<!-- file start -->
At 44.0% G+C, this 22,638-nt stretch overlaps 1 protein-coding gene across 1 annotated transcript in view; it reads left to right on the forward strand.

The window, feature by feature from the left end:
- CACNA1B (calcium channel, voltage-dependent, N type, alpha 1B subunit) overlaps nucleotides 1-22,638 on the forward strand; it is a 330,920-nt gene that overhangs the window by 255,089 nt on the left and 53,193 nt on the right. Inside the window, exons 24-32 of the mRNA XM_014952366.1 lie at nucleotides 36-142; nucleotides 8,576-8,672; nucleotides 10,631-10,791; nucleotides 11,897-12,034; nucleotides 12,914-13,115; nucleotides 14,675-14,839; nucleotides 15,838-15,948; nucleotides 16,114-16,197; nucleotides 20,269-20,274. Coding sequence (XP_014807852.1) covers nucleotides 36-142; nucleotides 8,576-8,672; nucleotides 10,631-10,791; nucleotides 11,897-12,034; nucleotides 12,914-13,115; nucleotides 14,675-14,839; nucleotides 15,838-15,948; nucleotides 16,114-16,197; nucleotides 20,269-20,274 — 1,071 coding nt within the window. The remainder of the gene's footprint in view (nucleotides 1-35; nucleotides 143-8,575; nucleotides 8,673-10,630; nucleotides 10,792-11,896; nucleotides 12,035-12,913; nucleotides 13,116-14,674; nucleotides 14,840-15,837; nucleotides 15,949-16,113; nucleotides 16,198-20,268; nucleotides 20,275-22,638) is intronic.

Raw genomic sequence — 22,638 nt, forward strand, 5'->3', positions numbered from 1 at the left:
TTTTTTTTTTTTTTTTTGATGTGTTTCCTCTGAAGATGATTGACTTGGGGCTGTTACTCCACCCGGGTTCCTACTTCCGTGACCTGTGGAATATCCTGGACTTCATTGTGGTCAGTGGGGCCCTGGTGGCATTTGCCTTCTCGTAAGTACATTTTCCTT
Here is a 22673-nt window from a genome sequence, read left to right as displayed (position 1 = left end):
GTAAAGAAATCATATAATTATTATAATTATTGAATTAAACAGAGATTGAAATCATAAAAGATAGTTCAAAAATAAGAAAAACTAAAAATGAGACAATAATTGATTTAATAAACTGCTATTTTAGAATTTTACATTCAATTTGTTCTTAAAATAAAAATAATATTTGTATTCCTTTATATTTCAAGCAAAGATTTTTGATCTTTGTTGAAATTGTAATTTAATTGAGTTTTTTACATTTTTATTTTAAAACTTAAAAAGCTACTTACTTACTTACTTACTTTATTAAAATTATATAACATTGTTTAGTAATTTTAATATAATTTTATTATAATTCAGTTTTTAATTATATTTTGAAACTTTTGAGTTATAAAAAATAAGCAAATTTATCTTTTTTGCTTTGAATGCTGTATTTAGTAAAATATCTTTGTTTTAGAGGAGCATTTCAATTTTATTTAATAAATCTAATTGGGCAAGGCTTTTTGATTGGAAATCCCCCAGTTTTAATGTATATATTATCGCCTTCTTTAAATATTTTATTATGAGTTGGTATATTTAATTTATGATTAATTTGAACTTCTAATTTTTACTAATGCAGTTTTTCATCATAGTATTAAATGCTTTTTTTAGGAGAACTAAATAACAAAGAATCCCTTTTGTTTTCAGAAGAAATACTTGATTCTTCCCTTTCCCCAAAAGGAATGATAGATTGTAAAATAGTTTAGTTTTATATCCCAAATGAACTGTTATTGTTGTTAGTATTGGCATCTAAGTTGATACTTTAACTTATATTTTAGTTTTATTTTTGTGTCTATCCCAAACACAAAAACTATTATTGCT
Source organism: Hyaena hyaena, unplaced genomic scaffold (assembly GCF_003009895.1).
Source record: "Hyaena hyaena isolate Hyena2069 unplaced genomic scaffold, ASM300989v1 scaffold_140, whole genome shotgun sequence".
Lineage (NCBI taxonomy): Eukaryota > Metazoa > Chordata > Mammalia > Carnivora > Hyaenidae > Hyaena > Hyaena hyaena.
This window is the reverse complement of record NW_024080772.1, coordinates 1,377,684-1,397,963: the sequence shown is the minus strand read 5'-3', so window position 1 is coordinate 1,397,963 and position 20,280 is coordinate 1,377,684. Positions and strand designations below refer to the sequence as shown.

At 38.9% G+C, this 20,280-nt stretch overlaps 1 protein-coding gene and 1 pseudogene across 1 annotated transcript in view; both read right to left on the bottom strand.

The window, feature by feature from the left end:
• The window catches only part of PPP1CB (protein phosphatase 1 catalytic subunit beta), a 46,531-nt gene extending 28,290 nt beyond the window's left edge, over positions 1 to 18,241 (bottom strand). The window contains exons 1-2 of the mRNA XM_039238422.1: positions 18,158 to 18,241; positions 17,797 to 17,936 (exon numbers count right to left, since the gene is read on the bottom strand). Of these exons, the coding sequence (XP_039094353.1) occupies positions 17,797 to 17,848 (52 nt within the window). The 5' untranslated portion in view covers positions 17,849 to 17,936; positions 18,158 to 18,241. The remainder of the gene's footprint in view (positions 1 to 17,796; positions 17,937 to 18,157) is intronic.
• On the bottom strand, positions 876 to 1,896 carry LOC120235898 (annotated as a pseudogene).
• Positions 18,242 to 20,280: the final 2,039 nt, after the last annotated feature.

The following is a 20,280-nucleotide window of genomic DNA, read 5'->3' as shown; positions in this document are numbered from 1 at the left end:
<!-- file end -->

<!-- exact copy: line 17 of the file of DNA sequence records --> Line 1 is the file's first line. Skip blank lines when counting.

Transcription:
The following is a 20,280-nucleotide window of genomic DNA, read 5'->3' as shown; positions in this document are numbered from 1 at the left end: